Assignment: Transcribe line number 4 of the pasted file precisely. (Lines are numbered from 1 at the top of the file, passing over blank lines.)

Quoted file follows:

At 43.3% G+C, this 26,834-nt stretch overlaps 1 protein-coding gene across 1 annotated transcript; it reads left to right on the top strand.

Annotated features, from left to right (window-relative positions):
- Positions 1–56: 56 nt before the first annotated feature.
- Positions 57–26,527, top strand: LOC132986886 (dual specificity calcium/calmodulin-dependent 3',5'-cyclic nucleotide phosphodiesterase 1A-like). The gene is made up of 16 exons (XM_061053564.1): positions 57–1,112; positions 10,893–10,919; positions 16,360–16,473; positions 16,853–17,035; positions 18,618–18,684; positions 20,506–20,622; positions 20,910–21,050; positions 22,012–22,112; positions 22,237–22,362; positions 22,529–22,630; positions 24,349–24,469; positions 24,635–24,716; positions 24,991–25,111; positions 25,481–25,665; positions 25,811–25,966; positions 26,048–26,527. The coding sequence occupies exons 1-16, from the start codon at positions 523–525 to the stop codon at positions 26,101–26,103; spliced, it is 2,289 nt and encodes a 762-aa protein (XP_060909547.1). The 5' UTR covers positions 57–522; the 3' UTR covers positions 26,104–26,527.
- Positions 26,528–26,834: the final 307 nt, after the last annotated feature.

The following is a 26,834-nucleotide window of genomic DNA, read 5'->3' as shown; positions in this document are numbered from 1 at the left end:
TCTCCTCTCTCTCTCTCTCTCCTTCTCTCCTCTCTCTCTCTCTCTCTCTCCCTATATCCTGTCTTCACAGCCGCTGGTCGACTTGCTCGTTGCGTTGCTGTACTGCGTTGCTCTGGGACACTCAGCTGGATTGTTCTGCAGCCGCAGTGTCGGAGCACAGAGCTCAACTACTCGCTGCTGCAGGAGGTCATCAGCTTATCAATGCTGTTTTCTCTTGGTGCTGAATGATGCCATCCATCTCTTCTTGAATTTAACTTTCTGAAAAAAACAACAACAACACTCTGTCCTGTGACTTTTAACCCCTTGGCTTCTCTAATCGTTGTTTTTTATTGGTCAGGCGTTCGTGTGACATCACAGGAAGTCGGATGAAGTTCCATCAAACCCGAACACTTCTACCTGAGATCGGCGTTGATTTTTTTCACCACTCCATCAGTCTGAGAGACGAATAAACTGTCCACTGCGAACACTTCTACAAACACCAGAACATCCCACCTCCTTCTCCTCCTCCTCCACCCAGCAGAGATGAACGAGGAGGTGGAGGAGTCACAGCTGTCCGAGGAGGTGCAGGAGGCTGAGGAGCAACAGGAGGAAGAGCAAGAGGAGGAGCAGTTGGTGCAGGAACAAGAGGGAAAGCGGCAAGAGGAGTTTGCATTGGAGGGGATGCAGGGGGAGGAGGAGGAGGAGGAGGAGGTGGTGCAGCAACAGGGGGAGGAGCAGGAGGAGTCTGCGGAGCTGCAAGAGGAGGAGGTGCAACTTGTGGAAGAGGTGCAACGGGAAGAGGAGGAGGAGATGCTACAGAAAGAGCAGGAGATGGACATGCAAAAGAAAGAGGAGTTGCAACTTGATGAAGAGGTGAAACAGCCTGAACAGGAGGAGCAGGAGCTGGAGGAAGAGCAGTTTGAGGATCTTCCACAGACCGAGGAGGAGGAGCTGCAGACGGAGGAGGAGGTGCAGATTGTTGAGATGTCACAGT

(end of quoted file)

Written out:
- Positions 57–26,527, top strand: LOC132986886 (dual specificity calcium/calmodulin-dependent 3',5'-cyclic nucleotide phosphodiesterase 1A-like). The gene is made up of 16 exons (XM_061053564.1): positions 57–1,112; positions 10,893–10,919; positions 16,360–16,473; positions 16,853–17,035; positions 18,618–18,684; positions 20,506–20,622; positions 20,910–21,050; positions 22,012–22,112; positions 22,237–22,362; positions 22,529–22,630; positions 24,349–24,469; positions 24,635–24,716; positions 24,991–25,111; positions 25,481–25,665; positions 25,811–25,966; positions 26,048–26,527. The coding sequence occupies exons 1-16, from the start codon at positions 523–525 to the stop codon at positions 26,101–26,103; spliced, it is 2,289 nt and encodes a 762-aa protein (XP_060909547.1). The 5' UTR covers positions 57–522; the 3' UTR covers positions 26,104–26,527.